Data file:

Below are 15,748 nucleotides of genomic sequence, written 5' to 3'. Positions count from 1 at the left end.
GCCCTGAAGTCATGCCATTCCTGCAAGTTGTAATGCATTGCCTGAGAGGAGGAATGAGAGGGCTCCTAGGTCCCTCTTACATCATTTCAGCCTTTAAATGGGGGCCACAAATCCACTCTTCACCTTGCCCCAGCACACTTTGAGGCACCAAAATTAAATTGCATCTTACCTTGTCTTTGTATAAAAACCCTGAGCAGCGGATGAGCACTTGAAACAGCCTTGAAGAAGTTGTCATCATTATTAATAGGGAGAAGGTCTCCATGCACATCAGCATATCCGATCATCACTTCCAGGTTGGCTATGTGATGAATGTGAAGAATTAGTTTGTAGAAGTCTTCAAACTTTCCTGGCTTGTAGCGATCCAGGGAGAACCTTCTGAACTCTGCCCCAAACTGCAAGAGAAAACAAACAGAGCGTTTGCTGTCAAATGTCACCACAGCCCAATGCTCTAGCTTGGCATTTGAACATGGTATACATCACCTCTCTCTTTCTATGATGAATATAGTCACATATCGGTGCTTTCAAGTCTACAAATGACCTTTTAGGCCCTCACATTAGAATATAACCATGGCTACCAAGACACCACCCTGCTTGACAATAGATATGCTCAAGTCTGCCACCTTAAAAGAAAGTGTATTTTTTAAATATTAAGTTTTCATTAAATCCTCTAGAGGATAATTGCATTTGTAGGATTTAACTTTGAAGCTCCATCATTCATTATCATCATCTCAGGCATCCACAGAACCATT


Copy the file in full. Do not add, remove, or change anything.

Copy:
Below are 15,748 nucleotides of genomic sequence, written 5' to 3'. Positions count from 1 at the left end.
GCCCTGAAGTCATGCCATTCCTGCAAGTTGTAATGCATTGCCTGAGAGGAGGAATGAGAGGGCTCCTAGGTCCCTCTTACATCATTTCAGCCTTTAAATGGGGGCCACAAATCCACTCTTCACCTTGCCCCAGCACACTTTGAGGCACCAAAATTAAATTGCATCTTACCTTGTCTTTGTATAAAAACCCTGAGCAGCGGATGAGCACTTGAAACAGCCTTGAAGAAGTTGTCATCATTATTAATAGGGAGAAGGTCTCCATGCACATCAGCATATCCGATCATCACTTCCAGGTTGGCTATGTGATGAATGTGAAGAATTAGTTTGTAGAAGTCTTCAAACTTTCCTGGCTTGTAGCGATCCAGGGAGAACCTTCTGAACTCTGCCCCAAACTGCAAGAGAAAACAAACAGAGCGTTTGCTGTCAAATGTCACCACAGCCCAATGCTCTAGCTTGGCATTTGAACATGGTATACATCACCTCTCTCTTTCTATGATGAATATAGTCACATATCGGTGCTTTCAAGTCTACAAATGACCTTTTAGGCCCTCACATTAGAATATAACCATGGCTACCAAGACACCACCCTGCTTGACAATAGATATGCTCAAGTCTGCCACCTTAAAAGAAAGTGTATTTTTTAAATATTAAGTTTTCATTAAATCCTCTAGAGGATAATTGCATTTGTAGGATTTAACTTTGAAGCTCCATCATTCATTATCATCATCTCAGGCATCCACAGAACCATT